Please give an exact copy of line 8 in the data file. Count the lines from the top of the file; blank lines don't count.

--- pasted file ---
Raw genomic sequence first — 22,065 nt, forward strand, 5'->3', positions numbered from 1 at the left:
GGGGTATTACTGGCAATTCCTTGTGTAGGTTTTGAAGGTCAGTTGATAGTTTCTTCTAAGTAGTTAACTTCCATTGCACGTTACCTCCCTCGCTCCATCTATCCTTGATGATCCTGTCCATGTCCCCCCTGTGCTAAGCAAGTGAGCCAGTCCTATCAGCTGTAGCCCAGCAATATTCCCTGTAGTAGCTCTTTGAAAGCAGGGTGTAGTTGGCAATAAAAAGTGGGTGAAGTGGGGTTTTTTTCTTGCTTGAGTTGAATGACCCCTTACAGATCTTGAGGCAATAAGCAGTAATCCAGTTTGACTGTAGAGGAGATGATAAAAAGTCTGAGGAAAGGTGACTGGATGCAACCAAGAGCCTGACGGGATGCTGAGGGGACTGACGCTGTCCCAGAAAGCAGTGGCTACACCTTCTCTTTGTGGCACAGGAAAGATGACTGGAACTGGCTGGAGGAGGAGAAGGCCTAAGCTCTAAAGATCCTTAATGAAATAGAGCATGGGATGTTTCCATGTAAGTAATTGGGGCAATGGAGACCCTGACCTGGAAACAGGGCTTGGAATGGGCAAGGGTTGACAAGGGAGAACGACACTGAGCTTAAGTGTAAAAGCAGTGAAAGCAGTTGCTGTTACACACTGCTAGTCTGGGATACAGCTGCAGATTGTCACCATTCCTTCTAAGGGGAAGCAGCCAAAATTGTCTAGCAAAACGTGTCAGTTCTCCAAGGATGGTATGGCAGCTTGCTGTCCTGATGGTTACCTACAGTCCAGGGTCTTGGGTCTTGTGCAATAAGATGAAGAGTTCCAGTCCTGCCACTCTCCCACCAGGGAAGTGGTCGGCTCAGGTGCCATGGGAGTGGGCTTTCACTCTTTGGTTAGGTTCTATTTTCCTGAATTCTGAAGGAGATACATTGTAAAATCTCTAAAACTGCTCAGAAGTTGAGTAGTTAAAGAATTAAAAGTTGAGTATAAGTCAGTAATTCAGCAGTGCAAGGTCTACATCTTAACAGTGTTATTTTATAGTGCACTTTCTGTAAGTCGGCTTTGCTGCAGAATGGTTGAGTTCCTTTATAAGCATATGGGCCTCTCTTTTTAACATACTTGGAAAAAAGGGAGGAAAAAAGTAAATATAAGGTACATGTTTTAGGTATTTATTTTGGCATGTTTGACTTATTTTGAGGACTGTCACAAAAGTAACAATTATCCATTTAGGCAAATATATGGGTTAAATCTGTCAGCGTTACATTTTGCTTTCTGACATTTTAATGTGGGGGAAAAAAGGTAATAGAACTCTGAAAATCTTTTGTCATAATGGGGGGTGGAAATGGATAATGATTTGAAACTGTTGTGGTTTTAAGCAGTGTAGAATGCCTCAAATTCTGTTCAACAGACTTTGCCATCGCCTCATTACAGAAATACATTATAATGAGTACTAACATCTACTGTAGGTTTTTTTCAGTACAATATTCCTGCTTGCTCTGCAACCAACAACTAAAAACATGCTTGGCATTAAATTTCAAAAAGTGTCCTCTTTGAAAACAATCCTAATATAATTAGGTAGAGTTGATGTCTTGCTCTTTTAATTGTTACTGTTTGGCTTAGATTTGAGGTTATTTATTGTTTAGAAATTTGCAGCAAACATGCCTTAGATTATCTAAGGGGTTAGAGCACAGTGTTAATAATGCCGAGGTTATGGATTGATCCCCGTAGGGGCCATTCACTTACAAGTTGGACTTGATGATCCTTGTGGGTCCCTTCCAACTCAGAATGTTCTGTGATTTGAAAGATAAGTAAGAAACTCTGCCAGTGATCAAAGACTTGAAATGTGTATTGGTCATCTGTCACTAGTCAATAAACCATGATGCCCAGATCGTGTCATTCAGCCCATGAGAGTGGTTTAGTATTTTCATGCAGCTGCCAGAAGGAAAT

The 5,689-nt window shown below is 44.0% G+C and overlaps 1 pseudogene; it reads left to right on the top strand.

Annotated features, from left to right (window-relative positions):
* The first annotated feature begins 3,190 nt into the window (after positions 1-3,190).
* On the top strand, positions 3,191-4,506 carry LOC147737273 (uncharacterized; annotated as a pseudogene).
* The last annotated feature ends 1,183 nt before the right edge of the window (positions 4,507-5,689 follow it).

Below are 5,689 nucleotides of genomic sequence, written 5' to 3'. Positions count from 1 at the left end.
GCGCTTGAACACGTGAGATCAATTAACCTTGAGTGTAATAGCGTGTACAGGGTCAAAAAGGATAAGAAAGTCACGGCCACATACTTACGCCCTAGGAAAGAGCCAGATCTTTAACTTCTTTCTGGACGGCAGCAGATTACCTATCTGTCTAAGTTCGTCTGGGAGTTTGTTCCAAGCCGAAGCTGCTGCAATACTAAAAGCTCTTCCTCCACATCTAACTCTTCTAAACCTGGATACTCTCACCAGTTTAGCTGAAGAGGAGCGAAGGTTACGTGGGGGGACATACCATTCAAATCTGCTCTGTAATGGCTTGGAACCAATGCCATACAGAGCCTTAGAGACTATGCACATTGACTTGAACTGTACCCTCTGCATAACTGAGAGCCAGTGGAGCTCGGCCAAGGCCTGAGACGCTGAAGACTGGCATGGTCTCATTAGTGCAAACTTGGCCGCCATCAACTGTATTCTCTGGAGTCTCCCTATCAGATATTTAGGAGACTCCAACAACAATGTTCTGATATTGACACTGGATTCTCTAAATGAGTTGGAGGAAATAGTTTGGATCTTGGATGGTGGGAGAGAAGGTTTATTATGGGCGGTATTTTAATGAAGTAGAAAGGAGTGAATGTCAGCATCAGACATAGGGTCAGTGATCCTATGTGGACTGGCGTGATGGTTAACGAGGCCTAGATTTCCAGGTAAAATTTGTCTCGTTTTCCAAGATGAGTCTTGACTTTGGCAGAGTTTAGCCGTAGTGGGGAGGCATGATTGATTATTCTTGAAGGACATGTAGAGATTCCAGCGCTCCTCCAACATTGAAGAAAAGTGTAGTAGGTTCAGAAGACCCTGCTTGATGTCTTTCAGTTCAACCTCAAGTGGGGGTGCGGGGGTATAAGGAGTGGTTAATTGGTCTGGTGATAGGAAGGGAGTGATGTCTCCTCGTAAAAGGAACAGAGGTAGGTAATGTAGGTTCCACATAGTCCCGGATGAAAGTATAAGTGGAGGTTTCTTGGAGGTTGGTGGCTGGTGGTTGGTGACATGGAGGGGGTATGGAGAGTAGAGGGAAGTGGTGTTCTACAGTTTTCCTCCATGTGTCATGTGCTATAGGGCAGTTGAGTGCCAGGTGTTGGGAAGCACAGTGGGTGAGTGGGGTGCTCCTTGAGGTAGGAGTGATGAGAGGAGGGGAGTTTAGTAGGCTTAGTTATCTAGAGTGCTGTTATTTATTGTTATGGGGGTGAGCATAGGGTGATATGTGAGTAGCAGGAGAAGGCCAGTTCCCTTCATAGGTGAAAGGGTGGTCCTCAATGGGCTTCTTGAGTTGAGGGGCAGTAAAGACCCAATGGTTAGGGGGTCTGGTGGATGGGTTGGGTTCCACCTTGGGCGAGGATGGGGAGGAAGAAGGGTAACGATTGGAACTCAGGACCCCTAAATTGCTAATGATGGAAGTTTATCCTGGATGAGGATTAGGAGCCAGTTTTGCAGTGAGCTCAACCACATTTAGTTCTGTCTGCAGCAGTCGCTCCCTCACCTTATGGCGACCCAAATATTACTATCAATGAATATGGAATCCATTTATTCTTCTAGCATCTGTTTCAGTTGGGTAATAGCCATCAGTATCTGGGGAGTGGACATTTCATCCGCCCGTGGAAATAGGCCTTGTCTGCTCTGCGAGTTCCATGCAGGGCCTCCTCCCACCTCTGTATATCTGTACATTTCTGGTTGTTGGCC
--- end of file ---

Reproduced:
Below are 5,689 nucleotides of genomic sequence, written 5' to 3'. Positions count from 1 at the left end.